Japan – Modern Nation of Ancient Traditions
Japan is made up of a string of islands that stretches for nearly 1,500 miles along the coast of northeastern Asia in the Pacific Ocean. The four main islands are Honshu, Hokkaido, Kyushu, and Shikoku. Honshu is the largest of them.
Japan’s capital is Tokyo, one of the world’s largest cities.
Mountains cover most of the land. Some mountains are active volcanoes.
The country’s main language is Japanese. Shinto and Buddhism are the major religions.
People lived in Japan at least 10,000 years ago. According to legend, the emperor Jimmu founded the Japanese state in 660 BC.
In 1185 a samurai named Minamoto Yoritomo took control of Japan. In 1192 he took the title of shogun. His military government was called a shogunate. Japan had an emperor, but he held less power than the shogun.
In 1941 Japan attacked U.S. forces at Pearl Harbor, Hawaii. The attack pulled the United States into the war. In 1945 the United States dropped atomic bombs on the Japanese cities of Hiroshima and Nagasaki.
Every year on February 11 Japanese celebrate National Foundation Day.
Japan is also one of the most developed countries in the world. It is a leading maker of ships, automobiles, watches, and electronics – especially cell phones, television sets, computers, cameras, photocopiers, and robots.
This mix of ancient and modern culture makes Japan an exciting place to live or visit.
– Mount Fuji (Fujiyama) is an active volcano though it hasn’t erupted since 1707. It is the highest mountain in Japan (3,776 meters). It is considered the sacred symbol of Japan.
– Japanese cherry trees (sakura) are famous for their spring blossoms.
– The summer rains are called baiu, which means “plum rain”.
– There are about 1,000 earth tremors in Japan every year. Most are minor tremors, but major earthquakes can result in thousands of deaths. The Great Kanto Earthquake of 1923 was one of the most destructive of all time that destroyed most of Tokyo and Yokohama, with a loss of more than 100,000 lives. On January 17, 1995 earthquake at Kobe killed 5,100 people and destroyed 102,000 buildings. Undersea earthquakes often expose the Japanese coastline to dangerous waves, known as tsunamis.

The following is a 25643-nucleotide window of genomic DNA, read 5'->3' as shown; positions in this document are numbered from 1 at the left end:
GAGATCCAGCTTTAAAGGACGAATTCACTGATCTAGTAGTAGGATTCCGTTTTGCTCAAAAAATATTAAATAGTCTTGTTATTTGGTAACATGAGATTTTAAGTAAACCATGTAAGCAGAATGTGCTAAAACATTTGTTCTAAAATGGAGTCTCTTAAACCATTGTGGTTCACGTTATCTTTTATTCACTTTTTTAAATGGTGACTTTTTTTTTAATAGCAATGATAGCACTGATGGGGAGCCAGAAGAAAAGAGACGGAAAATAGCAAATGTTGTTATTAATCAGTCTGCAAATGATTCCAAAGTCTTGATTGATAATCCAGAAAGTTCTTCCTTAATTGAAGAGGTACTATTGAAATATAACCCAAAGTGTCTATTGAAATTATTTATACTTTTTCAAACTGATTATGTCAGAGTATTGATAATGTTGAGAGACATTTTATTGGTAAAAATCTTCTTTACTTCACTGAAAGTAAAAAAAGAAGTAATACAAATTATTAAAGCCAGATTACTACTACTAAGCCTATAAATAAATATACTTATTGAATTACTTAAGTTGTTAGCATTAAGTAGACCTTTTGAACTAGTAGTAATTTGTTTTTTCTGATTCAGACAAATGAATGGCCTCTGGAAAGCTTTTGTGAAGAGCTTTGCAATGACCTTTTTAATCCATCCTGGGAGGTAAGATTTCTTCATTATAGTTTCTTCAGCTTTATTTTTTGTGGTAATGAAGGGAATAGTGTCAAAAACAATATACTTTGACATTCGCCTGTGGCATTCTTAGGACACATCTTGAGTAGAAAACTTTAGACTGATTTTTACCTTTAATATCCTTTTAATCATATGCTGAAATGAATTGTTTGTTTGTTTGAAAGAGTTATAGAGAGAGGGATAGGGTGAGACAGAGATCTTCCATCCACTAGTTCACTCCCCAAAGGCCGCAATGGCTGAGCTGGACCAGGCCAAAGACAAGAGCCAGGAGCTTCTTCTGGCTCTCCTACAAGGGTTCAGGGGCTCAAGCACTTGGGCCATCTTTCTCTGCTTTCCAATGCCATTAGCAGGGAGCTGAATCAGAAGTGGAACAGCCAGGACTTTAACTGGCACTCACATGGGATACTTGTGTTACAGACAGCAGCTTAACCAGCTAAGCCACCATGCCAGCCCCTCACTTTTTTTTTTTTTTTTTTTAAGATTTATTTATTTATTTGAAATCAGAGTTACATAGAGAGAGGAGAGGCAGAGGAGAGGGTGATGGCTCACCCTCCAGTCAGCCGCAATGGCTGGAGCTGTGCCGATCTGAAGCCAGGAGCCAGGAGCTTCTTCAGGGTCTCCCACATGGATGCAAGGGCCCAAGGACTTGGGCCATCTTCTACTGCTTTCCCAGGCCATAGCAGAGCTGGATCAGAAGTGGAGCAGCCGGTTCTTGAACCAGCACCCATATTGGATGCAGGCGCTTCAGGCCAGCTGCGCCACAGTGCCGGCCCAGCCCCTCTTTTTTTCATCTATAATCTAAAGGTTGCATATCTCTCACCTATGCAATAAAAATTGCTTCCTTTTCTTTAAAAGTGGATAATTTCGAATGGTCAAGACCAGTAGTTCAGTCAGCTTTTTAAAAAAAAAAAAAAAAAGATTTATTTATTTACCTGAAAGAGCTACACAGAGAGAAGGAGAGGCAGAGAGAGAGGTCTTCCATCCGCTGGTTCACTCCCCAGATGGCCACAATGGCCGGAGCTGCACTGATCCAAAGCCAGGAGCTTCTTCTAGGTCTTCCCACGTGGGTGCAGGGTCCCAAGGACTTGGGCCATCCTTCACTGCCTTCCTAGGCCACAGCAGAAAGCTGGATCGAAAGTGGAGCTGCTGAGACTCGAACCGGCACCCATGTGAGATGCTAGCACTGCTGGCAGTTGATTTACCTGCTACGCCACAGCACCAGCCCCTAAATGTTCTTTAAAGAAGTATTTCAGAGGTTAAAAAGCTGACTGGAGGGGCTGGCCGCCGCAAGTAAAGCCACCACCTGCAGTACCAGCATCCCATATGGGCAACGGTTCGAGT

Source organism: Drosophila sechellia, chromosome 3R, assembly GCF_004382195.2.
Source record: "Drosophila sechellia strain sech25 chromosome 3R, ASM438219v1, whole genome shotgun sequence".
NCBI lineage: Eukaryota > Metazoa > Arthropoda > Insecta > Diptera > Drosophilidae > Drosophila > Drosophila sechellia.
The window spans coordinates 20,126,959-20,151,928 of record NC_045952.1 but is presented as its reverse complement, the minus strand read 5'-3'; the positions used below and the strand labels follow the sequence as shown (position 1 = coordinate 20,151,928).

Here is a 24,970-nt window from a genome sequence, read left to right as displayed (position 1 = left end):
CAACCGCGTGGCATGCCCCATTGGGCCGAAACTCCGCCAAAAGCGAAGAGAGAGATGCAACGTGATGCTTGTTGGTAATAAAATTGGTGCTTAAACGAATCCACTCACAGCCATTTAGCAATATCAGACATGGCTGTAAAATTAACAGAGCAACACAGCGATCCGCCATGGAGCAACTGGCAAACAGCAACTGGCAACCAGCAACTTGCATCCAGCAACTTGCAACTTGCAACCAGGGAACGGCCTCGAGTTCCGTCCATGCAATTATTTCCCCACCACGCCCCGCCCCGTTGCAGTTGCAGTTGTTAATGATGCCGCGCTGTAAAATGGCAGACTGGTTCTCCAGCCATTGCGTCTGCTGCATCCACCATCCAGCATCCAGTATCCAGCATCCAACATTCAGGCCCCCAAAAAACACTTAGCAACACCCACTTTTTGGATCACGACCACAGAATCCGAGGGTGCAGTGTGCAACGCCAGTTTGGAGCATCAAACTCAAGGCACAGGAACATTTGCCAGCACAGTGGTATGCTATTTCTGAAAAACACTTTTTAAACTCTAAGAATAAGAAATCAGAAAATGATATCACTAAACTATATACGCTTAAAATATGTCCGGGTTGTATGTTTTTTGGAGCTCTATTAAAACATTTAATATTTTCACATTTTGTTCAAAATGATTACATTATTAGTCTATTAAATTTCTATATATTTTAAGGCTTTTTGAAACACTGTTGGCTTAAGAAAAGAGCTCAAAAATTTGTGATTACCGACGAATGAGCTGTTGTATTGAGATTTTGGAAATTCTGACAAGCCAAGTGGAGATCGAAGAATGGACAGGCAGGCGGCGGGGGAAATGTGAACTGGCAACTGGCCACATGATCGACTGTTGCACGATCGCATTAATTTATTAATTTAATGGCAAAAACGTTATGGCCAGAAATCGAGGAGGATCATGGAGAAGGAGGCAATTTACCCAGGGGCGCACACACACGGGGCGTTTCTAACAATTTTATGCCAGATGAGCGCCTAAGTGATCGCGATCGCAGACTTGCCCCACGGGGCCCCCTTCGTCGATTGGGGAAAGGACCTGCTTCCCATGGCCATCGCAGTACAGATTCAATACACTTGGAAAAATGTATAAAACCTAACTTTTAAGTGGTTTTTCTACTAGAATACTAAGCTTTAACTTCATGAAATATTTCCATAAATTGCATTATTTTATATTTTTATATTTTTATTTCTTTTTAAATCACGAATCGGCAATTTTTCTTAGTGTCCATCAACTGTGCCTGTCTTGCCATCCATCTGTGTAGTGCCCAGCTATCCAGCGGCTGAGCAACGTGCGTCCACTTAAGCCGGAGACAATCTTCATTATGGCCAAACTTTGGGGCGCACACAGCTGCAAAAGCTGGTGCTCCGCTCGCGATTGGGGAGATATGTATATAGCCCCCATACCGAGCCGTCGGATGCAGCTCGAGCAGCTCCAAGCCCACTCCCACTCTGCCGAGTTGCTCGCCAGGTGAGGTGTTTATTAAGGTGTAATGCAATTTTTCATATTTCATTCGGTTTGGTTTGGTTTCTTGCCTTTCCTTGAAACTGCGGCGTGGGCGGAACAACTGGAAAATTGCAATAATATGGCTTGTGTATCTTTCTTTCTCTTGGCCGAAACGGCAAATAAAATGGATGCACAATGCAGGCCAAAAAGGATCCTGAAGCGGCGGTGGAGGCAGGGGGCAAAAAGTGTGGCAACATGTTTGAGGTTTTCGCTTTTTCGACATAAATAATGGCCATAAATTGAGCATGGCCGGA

– The longest river, the Shinano, is only 367 kilometers long and the second longest is the Tone, 322 kilometers.
– Tsujunkyo Bridge is Japan’s largest stone-arch aqueduct bridge.
– The Seikan Submarine Tunnel, completed in March 1988, is the longest tunnel in the world. The length of the tunnel is 53.85 kilometers with 23.3 kilometers of it underwater.
– The Akashi Kaikyo Bridge is currently the world’s longest suspension bridge.
– Colonel Sanders is one of the major symbols of Christmas in Japan as Coca-Cola in the United States. On Christmas Eve, the Japanese go to KFC and eat a large portion of chicken wings.
– The school year begins on April 1 and is divided into trimesters.
– The only reason for the delay of the train is a suicide under its wheels.
– There is the death penalty in this country. In 2013, 8 criminals were executed in Japan.
– Okunoshima is a small island which has become a tourist attraction. The reason is a huge population of rabbits. According to one version, the rabbits were brought to the island during the Second World War, when the island (and rabbits) was used to test the poison gas.
– Aoshima is a cat island and there are a lot of foxes in Zao Fox Village.
– The main attractions of Nara are not many churches and popular tourist monuments, but deer live there. About 1200 animals live on the streets. According to an ancient legend the local deer are the descendants of the mythical deer, which came down from heaven, the first emperor of Japan.
British artist Ella Du Cane (1874-1943) is known for her wonderful landscape watercolors. In 1905 the artist was invited to illustrate the book Italian Lakes. She was inspired with the success and decided to make a book of illustrations with text written by her sister, Florence Du Cane. The book The Flowers and Gardens of Japan was published in 1908.